Katherine Hodgson, a British woman who moved to Armenia in 2013, says jokingly that there are two great things about Armenia – the dry climate and inexpensive hairdressers.
She joked about these observations when I met up with her in Yerevan. Katherine commented that the rainy weather back in England wrecks havoc on her hair, making it curly and unruly. The dry climate of Armenia keeps her hair straight.
Katherine, who has no Armenian roots, now speaks Armenian quite well, albeit a bit slowly. Her interest in the language stems from her learning Greek, which she first studied in London.
She then moved to Greece and studied for her masters at Salonika University. The topic was a Greek dialect spoken by the descendants of Greeks who had relocated to the northern region of Alaverdi in Armenia. She eventually found a private tutor and studied Armenian for six months before returning to Cambridge. Katherine hooked up with an Armenian language instructor in London and began taking online courses with as monthly trip to London.
Katherine wanted to pursue a degree in Armenian at Cambridge University but wasn’t able to get a scholarship due to a lack of interest by school administrators. So she decided to come to Armenia for a year and sharpen her language skills on the spot as it were.
Katherine confesses that while she’s started to learn several languages in the past, and given up afterwards, she’s stuck with Armenian.
She visits the Armenian Apostolic Seminary located in Sevan two times per week where she teaches English. She also writes and translates articles for the website of the Etchmiadzin Mother See.
Katherine says that she even had sort of a job interview with Catholicos Garegin II. Expecting to be asked questions regarding her religious beliefs, she says she was surprised when the church leader asked her questions of a practical nature.
She’s also learning to play the kanon (an Armenian string instrument) after work and can now play a few Armenian melodies. Katherine told me she especially enjoys the works of Komitas and Sayat Nova.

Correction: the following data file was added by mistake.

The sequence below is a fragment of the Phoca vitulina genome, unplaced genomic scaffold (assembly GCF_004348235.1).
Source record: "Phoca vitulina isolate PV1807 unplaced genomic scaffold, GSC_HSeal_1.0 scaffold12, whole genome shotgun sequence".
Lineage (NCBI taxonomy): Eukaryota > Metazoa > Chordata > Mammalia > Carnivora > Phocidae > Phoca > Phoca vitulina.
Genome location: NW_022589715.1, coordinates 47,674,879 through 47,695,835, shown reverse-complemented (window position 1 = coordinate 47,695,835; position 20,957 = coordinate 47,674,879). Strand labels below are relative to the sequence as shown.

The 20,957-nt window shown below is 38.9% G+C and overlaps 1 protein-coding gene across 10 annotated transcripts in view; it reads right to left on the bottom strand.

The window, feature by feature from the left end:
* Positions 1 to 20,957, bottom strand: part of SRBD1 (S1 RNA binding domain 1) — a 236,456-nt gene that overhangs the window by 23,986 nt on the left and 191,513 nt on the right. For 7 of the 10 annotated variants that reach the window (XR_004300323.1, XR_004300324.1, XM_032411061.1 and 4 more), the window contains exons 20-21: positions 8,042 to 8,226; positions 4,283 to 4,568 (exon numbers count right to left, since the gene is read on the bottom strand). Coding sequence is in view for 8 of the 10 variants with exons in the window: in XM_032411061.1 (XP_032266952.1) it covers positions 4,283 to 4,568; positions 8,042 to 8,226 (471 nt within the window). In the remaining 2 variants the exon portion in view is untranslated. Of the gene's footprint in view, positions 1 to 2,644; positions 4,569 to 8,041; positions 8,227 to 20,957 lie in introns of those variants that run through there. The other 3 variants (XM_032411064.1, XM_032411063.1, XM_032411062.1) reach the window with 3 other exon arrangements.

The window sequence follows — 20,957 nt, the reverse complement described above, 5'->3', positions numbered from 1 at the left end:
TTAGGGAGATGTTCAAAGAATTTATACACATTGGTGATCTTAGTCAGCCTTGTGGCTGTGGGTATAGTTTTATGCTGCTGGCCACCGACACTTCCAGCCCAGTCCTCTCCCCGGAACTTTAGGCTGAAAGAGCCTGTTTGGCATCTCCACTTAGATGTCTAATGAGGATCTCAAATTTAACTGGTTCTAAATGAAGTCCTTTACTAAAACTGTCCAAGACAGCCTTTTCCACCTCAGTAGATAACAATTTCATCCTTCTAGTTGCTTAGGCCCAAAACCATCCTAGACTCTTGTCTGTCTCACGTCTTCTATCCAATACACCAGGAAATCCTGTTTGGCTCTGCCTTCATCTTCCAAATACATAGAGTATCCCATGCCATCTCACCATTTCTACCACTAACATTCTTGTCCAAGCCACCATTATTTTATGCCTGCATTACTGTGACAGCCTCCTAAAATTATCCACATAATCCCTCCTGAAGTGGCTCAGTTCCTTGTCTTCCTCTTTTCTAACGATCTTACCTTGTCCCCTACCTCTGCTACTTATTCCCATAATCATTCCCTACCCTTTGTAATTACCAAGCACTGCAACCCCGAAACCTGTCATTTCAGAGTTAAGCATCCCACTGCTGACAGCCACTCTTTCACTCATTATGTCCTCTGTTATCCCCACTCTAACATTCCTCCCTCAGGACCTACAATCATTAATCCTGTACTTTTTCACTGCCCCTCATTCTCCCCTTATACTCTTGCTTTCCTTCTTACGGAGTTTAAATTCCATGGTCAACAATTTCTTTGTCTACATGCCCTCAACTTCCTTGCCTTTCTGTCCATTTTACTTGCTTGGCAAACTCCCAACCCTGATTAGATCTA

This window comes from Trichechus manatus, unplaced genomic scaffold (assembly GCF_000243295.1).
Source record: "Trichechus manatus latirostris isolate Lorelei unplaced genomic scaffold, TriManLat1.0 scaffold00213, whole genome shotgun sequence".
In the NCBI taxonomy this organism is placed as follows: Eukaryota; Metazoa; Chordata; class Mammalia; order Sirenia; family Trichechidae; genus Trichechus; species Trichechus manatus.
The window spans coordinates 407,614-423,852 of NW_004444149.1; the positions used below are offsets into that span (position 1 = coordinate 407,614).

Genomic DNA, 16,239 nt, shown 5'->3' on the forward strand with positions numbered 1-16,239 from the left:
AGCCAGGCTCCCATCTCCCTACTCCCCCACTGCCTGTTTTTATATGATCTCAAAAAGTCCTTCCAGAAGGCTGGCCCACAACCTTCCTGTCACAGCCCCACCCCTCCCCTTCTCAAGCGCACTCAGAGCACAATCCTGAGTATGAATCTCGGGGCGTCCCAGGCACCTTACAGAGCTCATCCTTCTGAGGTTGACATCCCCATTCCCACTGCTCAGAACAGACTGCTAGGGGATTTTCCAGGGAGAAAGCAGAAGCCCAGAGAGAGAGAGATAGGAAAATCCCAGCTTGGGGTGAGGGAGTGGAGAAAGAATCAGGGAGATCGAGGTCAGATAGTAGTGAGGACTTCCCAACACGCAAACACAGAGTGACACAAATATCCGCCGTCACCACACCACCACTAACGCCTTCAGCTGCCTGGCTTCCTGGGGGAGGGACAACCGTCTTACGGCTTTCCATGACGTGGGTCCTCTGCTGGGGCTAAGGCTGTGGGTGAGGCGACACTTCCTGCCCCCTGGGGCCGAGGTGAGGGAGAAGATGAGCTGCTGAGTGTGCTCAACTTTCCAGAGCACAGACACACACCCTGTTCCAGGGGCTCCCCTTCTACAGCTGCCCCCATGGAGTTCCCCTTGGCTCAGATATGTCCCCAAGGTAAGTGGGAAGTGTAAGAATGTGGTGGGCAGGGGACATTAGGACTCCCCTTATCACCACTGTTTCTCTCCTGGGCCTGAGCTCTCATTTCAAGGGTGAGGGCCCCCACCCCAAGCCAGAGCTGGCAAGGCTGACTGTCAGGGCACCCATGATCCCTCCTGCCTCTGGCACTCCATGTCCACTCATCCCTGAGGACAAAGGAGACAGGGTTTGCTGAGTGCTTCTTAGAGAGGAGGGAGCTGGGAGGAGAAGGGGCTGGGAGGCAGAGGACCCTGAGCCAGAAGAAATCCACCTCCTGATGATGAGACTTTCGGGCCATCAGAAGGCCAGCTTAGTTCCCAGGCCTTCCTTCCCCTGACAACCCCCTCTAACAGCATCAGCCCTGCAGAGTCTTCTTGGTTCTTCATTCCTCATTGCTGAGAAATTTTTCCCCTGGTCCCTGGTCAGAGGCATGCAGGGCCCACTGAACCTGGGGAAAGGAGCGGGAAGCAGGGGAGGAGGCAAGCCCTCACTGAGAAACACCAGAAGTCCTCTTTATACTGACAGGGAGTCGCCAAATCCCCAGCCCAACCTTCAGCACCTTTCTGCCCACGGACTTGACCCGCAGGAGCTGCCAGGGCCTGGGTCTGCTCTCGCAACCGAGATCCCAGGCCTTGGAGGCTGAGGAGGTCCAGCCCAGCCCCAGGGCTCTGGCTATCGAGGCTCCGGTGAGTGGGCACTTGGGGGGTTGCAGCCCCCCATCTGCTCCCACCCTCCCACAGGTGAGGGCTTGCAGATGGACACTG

Katherine was also surprised to learn that the events portrayed in Levin Shant’s “Hin Astvatzner”(Ancient Gods), which she has read, took place where she now works – the Sevan Monastery.
What she finds unique about Armenia is how the natural landscape changes from region to region, despite the fact that the country is so small.
The monastery at Geghard took her breath away. “There was something exceptional there that I experienced. It can seem quite normal for you, for a place like that to be so close to Yerevan, but I have yet to visit such a beautiful spot.”
When speaking to me about her experiences in Armenia, Katherine made mention of her parents and how she would like for them to visit Armenia and see the country with their own eyes. When she returned to England for a few days recently Katherine prepared dolma for her parents and says that they enjoyed the meal.
Katherine has made many friends in Armenia and says she doesn’t feel like a stranger in a strange land. She notes that people in Armenia are friendly and go out of their way to help one another. As Katherine describes it members of society are in contact with one another and that this is simple human nature.
She realizes that there’s an unemployment problem in Armenia which forces many to emigrate, noting that in other countries where jobs are scarce emigration rates are lower in comparison.
Katherine chalks this up to Armenians being curious by nature, arguing that Armenians think that the grass might be greener somewhere else.
“People here don’t see the good sides of their country,” Katherine says. “There are problems in all countries.”
Katherine is now thinking of staying in Armenia for longer than the one year she originally planned. Even marrying a local Armenia is a possibility if the right candidate comes along. She says that Armenian men are attentive and more composed than the emotional Greeks.
Whether or not Katherine stays in Armenia depends on the answer she gets from Paris. She’s written two research papers on the Armenian language. A monthly Armenian research journal has offered to publish one of her papers while the other has been accepted fort publication by Anahid Donabedian, Professor of Armenian at the l’Institut National des Langues et Civilisations Orientales – INALCO (Paris).
Donabedian has suggested that Katherine pursue a doctoral degree under her supervision in Paris focusing on Armenian dialects. INALCO wants to prepare a map of Armenian dialects.
If the proposal goes through, Katherine will spend a few years more in Armenia.